In addition, it anticipates taxpayers will ultimately earn a $20 billion profit on TARP's overall bank assistance.
“We expect that the programs within TARP to provide direct financial support to banks will provide a profit for taxpayers, and today’s repayments move us even closer to achieving that result,” said Tim Massad, the Treasury's acting assistant secretary for financial stability. “As the economy heals, we’re continuing to see private capital step up and replace public support in the financial sector, which has dramatically lowered the cost of TARP for taxpayers.”
Of the $245 billion the government lent out to banks under TARP, roughly $243 billion has been paid back, according to the Treasury. The government has spent roughly $410 billion on all the TARP programs, including assistance to the domestic auto industry, insurance company American International Group, and its efforts to prevent foreclosures. With the Fifth Third buyback, the government has been paid back over $274 billion on those investments, Treasury said.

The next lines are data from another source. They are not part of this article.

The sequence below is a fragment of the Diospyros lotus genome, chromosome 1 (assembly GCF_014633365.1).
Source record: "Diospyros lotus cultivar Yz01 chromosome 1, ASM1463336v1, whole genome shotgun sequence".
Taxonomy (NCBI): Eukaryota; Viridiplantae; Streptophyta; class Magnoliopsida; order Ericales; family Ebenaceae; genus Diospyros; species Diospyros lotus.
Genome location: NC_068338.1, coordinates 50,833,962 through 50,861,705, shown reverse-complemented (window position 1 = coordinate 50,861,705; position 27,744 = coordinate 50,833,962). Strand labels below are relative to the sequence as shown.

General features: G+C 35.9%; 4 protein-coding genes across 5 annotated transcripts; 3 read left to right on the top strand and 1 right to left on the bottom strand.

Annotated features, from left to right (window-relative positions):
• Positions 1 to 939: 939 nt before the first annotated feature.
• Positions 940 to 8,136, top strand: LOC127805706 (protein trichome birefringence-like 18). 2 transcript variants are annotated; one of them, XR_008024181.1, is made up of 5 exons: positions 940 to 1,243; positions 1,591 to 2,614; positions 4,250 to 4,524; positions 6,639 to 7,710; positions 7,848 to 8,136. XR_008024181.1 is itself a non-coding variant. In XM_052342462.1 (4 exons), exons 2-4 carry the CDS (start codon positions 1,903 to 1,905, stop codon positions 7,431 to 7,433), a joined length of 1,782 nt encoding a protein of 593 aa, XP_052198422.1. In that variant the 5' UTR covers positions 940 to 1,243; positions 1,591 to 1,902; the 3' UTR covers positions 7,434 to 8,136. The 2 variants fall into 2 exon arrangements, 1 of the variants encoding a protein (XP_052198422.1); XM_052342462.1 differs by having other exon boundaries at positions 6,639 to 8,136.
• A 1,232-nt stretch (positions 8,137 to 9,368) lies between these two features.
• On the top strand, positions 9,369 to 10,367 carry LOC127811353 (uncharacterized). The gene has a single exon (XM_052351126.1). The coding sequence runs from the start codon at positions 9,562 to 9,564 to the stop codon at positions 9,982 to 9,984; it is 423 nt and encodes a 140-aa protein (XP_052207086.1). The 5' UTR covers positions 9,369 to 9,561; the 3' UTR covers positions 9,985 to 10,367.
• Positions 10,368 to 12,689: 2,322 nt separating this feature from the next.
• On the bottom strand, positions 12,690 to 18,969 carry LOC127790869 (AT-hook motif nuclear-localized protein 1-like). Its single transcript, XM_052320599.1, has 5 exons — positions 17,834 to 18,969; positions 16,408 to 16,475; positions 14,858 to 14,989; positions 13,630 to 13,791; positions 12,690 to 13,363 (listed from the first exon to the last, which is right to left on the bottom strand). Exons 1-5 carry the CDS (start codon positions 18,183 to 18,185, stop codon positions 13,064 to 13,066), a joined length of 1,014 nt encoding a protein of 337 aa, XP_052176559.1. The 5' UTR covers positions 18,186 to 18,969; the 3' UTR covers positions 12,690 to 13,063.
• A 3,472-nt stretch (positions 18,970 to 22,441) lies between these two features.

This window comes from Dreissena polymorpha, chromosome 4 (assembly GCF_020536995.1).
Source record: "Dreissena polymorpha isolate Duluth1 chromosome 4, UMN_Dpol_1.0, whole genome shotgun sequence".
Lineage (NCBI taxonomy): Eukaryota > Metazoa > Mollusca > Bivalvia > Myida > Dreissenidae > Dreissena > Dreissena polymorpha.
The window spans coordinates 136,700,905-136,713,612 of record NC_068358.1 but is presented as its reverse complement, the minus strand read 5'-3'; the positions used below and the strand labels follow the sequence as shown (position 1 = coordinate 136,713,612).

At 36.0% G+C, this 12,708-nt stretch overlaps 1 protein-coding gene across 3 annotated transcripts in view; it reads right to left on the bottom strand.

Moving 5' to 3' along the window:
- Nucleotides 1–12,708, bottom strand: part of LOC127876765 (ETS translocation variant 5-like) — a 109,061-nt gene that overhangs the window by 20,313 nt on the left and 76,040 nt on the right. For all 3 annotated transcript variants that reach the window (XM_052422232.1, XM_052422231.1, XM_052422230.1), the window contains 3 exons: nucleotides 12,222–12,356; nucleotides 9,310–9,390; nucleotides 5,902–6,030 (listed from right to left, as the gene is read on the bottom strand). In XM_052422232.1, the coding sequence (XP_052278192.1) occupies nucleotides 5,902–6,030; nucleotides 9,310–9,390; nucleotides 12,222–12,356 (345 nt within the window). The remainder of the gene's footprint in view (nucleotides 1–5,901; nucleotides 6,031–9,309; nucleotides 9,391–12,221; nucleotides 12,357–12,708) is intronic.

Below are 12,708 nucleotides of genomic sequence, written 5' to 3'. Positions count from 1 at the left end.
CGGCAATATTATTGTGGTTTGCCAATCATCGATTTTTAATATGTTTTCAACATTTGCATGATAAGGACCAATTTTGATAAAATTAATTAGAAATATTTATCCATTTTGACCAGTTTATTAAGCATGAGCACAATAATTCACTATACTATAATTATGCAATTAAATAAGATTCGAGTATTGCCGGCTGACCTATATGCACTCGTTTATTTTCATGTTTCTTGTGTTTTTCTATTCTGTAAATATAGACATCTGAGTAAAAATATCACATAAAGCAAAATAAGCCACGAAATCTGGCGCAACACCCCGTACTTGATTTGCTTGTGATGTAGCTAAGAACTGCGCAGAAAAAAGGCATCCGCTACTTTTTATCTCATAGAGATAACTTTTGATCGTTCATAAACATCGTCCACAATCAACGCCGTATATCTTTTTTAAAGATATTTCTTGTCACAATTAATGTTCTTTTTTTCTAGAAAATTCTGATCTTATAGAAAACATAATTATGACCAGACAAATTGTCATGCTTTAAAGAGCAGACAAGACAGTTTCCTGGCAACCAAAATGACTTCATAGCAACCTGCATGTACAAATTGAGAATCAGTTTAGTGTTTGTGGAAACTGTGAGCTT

Fifth Third paid back its TARP funds by buying back shares the government purchased in the bank as part of the Capital Purchase Program, which was created under TARP. The Treasury reported that it received a roughly 10 percent return on its investment in the bank.
The Congressional Budget Office estimated in November that TARP would cost the taxpayer as little as $25 billion, well below originally estimated price tags. In recent months, the program has seen several financial institutions pay back loans received, as well as the successful initial public offering of General Motors after its government rescue.
However, it hasn't been all good news for TARP, as the administration's efforts to stave off the rising numbers of foreclosures has largely been ineffective. The Home Affordable Modification Program is falling well short of its goal of modifying 3 million to 4 million mortgages to prevent foreclosures, leading some Republicans to call for the program to be shuttered.